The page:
File Testing with Dropbox, Part 2: Android

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In Part 1, we looked at installing Dropbox on iOS for file testing. In Part 2, we’ll look at Dropbox on Android.

Time to tackle getting Dropbox on your Android tablets. While on some devices, this is just as easy as installing Dropbox on iOS, there are a few big devices that take a little more effort.

The Easy Part: The Google Play Store

If your device has the Google Play Store on it (and many Android tablets do—including the Nooks), you can install the Dropbox App directly from the Play Store. Once installed, follow the directions set out in Part 1.

The Harder Part: Manual Installation

Not every device comes with the Google Play Store. And some devices—looking at you Kindle Fire—have a built in App Store but don’t have Dropbox as an app for download. In these cases you’ll need to download Dropbox and install in manually.

The following steps are all done on a Kindle Fire—you may have slightly different UIs but the steps should mostly be the same.

Allow manual installation


For security reasons, you’ll need to approve manually installing apps. On the Kindle Fire, you can access this by swiping from the top, then hitting the “More” icon, then select “Device.” Then be sure the “Allow Installation of Applications” is set to On (see screenshot above).

Download the Dropbox .apk File


Go to the web browser on your device (the Silk Browser in the case of the Kindle Fire) and direct it to From here press the “Download for Android“ button. This downloads an .apk file, which is the Android equivalent of a .exe or .dmg file.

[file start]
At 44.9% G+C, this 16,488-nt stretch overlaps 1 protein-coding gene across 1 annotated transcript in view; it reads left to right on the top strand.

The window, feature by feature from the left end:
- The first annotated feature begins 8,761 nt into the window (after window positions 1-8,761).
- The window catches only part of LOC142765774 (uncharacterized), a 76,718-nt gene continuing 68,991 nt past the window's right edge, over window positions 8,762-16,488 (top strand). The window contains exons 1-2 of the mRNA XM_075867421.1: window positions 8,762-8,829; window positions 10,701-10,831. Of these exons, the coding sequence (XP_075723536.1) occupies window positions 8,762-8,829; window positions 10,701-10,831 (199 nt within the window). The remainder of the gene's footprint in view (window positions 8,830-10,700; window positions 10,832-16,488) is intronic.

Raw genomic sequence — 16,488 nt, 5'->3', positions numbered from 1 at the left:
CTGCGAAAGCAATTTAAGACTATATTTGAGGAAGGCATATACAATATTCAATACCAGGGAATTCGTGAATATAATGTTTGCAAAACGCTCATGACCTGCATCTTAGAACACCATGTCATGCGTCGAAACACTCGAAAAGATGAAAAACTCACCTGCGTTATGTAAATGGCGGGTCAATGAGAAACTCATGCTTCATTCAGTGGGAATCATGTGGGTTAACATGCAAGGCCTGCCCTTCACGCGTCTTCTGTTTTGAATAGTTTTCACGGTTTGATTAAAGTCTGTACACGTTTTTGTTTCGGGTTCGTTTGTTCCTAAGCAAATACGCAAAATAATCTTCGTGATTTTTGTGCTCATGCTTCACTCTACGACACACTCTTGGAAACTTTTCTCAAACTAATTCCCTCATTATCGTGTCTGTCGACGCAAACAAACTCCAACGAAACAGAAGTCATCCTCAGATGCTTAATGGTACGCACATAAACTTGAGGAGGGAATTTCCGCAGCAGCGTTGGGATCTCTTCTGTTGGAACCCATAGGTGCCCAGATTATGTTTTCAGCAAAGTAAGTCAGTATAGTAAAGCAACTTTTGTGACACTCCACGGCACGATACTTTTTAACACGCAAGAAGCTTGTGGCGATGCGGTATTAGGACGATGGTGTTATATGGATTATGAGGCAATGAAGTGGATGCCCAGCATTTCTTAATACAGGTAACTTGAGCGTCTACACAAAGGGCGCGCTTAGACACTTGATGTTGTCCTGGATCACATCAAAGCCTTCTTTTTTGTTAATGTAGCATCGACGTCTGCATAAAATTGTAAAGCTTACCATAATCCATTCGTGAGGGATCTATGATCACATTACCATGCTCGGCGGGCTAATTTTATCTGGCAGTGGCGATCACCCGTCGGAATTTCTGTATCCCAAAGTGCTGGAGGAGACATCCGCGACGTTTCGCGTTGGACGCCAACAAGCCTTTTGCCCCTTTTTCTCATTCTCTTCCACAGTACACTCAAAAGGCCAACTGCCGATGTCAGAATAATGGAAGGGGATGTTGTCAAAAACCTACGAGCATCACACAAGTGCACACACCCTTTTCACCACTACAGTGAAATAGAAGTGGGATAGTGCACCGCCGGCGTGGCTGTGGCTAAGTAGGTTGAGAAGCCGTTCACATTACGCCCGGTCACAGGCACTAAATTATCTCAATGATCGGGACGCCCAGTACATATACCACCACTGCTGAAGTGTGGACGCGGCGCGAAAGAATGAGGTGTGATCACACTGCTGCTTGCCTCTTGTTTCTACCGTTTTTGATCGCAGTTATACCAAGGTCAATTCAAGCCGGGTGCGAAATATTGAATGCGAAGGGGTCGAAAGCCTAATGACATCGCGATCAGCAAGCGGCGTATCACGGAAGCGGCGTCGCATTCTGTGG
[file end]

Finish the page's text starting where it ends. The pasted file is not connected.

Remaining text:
Install the App


Once the file has completed downloading, go to your download and tap on the Dropbox.apk file. (On Kindle Fires, the Downloads are found in the sidebar of the Silk browser. Tap the hamburger icon in the top left to access the sidebar, then click Downloads).


You’ll be prompted to be sure you really want to install this app. You do.

When the installation is complete, you’ll need to sign in and follow the same steps to access files as laid out in Part 1 of this tutorial.

That’s it. You should now be able to access Dropbox on almost every tablet or phone. We’ve got one more part in this series, however. In Part 3 we’ll look at one more Dropbox trick you’ll need to know in order to sideload and test EPUB files on Kobo tablets.


5 Responses to “File Testing with Dropbox, Part 2: Android”

  1. Tom Semple says:

    Kindle Fire users can, as of a few weeks ago, get DropBox and OneDrive directly from the amazon Appstore. So it is no longer necessary to jump through the hoops you describe.

  2. Derrick Schultz says:

    Hey Tom,

    That’s great news. Do you happen to have a link to Dropbox in the Appstore? My search from this morning shows nothing:

  3. Aaron Troia says:

    I haven’t been able to find a native Dropbox app from the Amazon Appstore for the Kindle Fire HDX, I had to use the APK method, like Derrick explained above. As an alternative to the APK method, you could use ES File Exporter that’s found in the Amazon Appstore to connect to Dropbox.

  4. Povilas says:

    Good alternative to Dropbox is Bittorrent sync.